Chord Symbols Simplified

Chord Symbols Simplified

Learning how to read and write chord symbols can be confusing, overly complicated, and frustrating.  But here’s a bit of truth – It doesn’t need to be any of those things.

At its core it is pretty simple.  It can get complicated if you try to cover every corner case that might come up.  So what I”m going to do here is give you the basics, the 20% you will use 80% of the time. This is a variant of the Pareto principle.

I plan to write another article that covers chord theory in depth but for this article I assume that you understand the basics of how chords are constructed.  Example : That you understand the difference between a dominant 7 chord and a major 7th chord.

Look for the FREE gift at the end of this blog.

So let’s get started!

Note Names

Notes (or pitches) are named from A – G and then the sequence repeats.  So a C major scale goes:


Notes that are an “octave” apart use the same note name.  They are called octaves because there are 8 diatonic steps between them.  From the Latin “octava” meaning eighth day.


Note Names are followed by “modifiers”.  A modifier modifies or adds to the definition of the chord.  There are many modifiers but we will only look at the ones that are used frequently in popular music.  The Jazz idiom makes use of a much more complicated set of modifiers (example: C#m7b5b9 – no need to go there) but these chords are rarely used in popular music idioms such as folk, rock, pop, etc ….

Sharps and Flats

A Note Name can be modified raising or lowering by a minor second/half step by adding the following modifier after the Note Name:
#  =  raise a half step
b =   lowe a half step
Examples:  D# , Db

Major and Minor

Note Names are followed by the Major/Minor modifier.  If there is no modifier listed the assumption is Major.  If the Note Name is followed by the small letter “m” then the chord is interpreted as a minor chord. A second form is to use a “dash” as the modifier for minor.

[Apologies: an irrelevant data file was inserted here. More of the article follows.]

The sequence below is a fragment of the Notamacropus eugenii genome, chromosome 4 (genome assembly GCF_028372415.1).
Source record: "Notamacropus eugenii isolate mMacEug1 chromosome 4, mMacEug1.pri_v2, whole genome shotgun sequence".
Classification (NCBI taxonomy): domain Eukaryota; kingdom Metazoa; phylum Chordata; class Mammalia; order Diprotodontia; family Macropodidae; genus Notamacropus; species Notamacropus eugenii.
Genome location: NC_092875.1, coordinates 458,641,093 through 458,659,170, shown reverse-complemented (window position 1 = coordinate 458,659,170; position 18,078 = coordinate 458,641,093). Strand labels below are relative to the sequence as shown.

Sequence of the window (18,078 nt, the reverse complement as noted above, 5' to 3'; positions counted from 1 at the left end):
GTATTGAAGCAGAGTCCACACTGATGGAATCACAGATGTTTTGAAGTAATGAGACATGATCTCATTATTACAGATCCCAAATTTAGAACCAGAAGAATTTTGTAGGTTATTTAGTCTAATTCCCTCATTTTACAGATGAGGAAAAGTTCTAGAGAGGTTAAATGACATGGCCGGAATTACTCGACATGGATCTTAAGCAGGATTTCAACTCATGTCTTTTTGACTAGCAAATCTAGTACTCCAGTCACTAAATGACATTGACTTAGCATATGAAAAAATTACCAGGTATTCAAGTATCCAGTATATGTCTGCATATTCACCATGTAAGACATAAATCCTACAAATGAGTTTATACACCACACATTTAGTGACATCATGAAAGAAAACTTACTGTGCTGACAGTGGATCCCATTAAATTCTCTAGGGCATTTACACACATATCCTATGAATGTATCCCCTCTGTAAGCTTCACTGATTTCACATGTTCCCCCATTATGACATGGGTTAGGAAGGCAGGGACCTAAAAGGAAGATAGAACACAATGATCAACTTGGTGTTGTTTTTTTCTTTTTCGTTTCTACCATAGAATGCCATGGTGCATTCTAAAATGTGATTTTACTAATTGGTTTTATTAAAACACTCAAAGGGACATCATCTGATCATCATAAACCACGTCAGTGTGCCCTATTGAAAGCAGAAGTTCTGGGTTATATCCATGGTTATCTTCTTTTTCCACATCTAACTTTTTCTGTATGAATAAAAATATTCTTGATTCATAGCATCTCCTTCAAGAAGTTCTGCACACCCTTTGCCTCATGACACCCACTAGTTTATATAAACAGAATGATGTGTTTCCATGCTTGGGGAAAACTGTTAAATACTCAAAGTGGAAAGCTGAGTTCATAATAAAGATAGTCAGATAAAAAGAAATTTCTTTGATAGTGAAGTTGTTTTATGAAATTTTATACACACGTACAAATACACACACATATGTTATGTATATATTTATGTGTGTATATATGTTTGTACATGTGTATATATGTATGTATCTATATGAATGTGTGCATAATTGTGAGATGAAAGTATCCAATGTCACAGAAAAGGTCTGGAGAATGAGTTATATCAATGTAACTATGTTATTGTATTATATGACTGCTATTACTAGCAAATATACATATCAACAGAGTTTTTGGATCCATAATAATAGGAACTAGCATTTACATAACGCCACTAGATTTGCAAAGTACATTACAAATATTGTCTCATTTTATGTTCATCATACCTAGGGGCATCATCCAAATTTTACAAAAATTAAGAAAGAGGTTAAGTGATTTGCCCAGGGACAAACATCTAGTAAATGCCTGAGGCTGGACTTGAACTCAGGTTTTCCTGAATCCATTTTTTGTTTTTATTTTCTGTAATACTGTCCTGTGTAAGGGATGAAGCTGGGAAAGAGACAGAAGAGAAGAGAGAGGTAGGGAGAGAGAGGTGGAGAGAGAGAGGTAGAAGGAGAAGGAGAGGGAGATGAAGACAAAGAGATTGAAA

Example:    F  =  F major chord,   Fm  = F minor chord,  F- =  F minor chord (this works better in written form as the dash really needs to be like a superscript raised up a bit)

7th Chord

7th chords can be a little confusing because there is an assumption that you have to have a clear understanding of or it can be frustrating.  The number “7” after a Note Name infers a Dominant 7 or flat 7 as opposed to a Major 7.  To designate a major 7 chord you add an additional modifier between the Note Name and the number “7”..

Example:    F7  =  F dominant 7,   FM7 or FMaj7  = F major 7

Minor 7th Chords use the small “m” indicating that the chord is minor and the number “7” indicating that the 7th has been added to the chord.

Example:   Fm7  = F minor 7

9th Chord

The modifier of the number “9” indicates the addition of the 9th degree of the scale.  It also has an assumption associated with it.  It can cause some confusion.  The chord “F9” infers that the dominant 7th is also added to the chord.

Example:   F9  =  F7 plus the 9th degree of the scale.
A chord with the major 7th and the additional chord tone of the 9 is notated:
Example:  FMaj9
Minor chords with the 9 added are notated also infer that the 7 is in the chord as well.
Example:  Fm9

Suspended Chords

The concept of a suspended chord or “sus” chord implies that the 3rd of the chord is “replaced” by the 2nd or the 4th degree of the scale.  That means that the chord does NOT contain the 3rd of the chord.  The sus is indicated by “sus” in parentheses.

Example:   F(sus2)  or F(sus4)  or F7(sus2) or F7(sus4)

Add 9 or Add 11 Chords

The concept of an “Add” Chord is that the scale degree indicated is added to the chord triad.  Note that the 9 is the same note as the 2 and the 11 is the same note as the 4)

Example:  F(add 9) ,  F(add 11)

There is an important difference between these chords and the F(sus2) and F(sus4).  The easy way to remember this is “sus” chords don’t have the 3rd in them. The 3rd is substituted by the added note.  And “add” chords do have the 3rd as well as the added note.

There are several other corner cases but this will get you 80% there with 20% of the information.  Following are some examples of chord progressions.

Cmaj7    Dm  Em7  Am7
Fmaj7  Dm  G(sus4)  G7
Cmaj7   Em7  E7  F  G9
C  Em(add 11)  Am7
Fmaj7  Fm7  Cmaj 7

I hope you find this useful and it will serve as a good solid start to understanding chord symbols and their use in charting songs for your studio sessions.  My next couple of articles will cover chord theory explaining how chords are constructed (what notes make up a given chord and why), and several different systems of charting (chord symbols over lyrics, chord symbols over slashes, the Nashville System, etc….)
As always let’s go out there and make some music!!!!

Click below to join my mailing list and pick up a FREE download of my eBook, How To Add Variety To Your Chord Progressions.


Art Davis

Art Davis Studios
No Rules Only Tools


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